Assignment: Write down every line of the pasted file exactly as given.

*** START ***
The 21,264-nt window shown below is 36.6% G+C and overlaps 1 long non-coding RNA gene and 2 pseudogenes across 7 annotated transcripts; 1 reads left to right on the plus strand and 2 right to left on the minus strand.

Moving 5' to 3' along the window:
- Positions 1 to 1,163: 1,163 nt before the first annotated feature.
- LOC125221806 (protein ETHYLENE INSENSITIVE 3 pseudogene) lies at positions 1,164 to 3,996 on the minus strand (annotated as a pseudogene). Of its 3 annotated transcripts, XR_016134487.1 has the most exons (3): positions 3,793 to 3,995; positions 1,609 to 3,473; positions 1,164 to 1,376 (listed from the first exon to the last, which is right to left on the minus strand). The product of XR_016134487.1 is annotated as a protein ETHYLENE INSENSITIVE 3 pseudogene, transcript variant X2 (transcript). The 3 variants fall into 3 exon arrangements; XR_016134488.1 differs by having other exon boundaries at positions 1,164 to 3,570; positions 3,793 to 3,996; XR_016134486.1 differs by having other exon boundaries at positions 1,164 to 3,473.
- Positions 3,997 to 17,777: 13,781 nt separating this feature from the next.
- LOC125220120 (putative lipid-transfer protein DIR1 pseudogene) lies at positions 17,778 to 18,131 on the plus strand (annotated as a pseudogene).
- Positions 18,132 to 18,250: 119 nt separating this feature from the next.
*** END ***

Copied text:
The 21,264-nt window shown below is 36.6% G+C and overlaps 1 long non-coding RNA gene and 2 pseudogenes across 7 annotated transcripts; 1 reads left to right on the plus strand and 2 right to left on the minus strand.

Moving 5' to 3' along the window:
- Positions 1 to 1,163: 1,163 nt before the first annotated feature.
- LOC125221806 (protein ETHYLENE INSENSITIVE 3 pseudogene) lies at positions 1,164 to 3,996 on the minus strand (annotated as a pseudogene). Of its 3 annotated transcripts, XR_016134487.1 has the most exons (3): positions 3,793 to 3,995; positions 1,609 to 3,473; positions 1,164 to 1,376 (listed from the first exon to the last, which is right to left on the minus strand). The product of XR_016134487.1 is annotated as a protein ETHYLENE INSENSITIVE 3 pseudogene, transcript variant X2 (transcript). The 3 variants fall into 3 exon arrangements; XR_016134488.1 differs by having other exon boundaries at positions 1,164 to 3,570; positions 3,793 to 3,996; XR_016134486.1 differs by having other exon boundaries at positions 1,164 to 3,473.
- Positions 3,997 to 17,777: 13,781 nt separating this feature from the next.
- LOC125220120 (putative lipid-transfer protein DIR1 pseudogene) lies at positions 17,778 to 18,131 on the plus strand (annotated as a pseudogene).
- Positions 18,132 to 18,250: 119 nt separating this feature from the next.